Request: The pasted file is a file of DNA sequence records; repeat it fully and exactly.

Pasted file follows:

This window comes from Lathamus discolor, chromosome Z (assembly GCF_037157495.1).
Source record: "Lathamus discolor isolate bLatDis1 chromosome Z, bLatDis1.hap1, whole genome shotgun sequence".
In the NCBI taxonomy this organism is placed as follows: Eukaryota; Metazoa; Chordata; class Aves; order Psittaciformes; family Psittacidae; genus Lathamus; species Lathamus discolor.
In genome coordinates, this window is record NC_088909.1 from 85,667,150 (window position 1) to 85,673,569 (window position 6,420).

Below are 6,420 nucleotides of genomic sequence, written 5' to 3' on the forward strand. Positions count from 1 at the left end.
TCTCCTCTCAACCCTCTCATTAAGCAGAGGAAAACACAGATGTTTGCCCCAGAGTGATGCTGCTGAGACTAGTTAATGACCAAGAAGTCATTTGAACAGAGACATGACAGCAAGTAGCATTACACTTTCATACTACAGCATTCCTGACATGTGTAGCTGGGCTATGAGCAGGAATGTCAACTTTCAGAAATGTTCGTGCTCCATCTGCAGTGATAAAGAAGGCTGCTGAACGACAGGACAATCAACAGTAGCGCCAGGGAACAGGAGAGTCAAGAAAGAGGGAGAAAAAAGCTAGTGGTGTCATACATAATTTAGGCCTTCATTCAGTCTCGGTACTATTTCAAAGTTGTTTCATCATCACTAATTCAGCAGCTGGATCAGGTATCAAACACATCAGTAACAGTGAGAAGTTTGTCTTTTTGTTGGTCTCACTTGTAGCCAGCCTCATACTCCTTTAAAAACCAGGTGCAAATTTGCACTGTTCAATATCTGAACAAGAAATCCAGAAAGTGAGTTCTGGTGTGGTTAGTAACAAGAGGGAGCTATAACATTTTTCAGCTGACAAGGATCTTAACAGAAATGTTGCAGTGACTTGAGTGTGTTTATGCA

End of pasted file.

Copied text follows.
This window comes from Lathamus discolor, chromosome Z (assembly GCF_037157495.1).
Source record: "Lathamus discolor isolate bLatDis1 chromosome Z, bLatDis1.hap1, whole genome shotgun sequence".
In the NCBI taxonomy this organism is placed as follows: Eukaryota; Metazoa; Chordata; class Aves; order Psittaciformes; family Psittacidae; genus Lathamus; species Lathamus discolor.
In genome coordinates, this window is record NC_088909.1 from 85,667,150 (window position 1) to 85,673,569 (window position 6,420).

Below are 6,420 nucleotides of genomic sequence, written 5' to 3' on the forward strand. Positions count from 1 at the left end.
TCTCCTCTCAACCCTCTCATTAAGCAGAGGAAAACACAGATGTTTGCCCCAGAGTGATGCTGCTGAGACTAGTTAATGACCAAGAAGTCATTTGAACAGAGACATGACAGCAAGTAGCATTACACTTTCATACTACAGCATTCCTGACATGTGTAGCTGGGCTATGAGCAGGAATGTCAACTTTCAGAAATGTTCGTGCTCCATCTGCAGTGATAAAGAAGGCTGCTGAACGACAGGACAATCAACAGTAGCGCCAGGGAACAGGAGAGTCAAGAAAGAGGGAGAAAAAAGCTAGTGGTGTCATACATAATTTAGGCCTTCATTCAGTCTCGGTACTATTTCAAAGTTGTTTCATCATCACTAATTCAGCAGCTGGATCAGGTATCAAACACATCAGTAACAGTGAGAAGTTTGTCTTTTTGTTGGTCTCACTTGTAGCCAGCCTCATACTCCTTTAAAAACCAGGTGCAAATTTGCACTGTTCAATATCTGAACAAGAAATCCAGAAAGTGAGTTCTGGTGTGGTTAGTAACAAGAGGGAGCTATAACATTTTTCAGCTGACAAGGATCTTAACAGAAATGTTGCAGTGACTTGAGTGTGTTTATGCA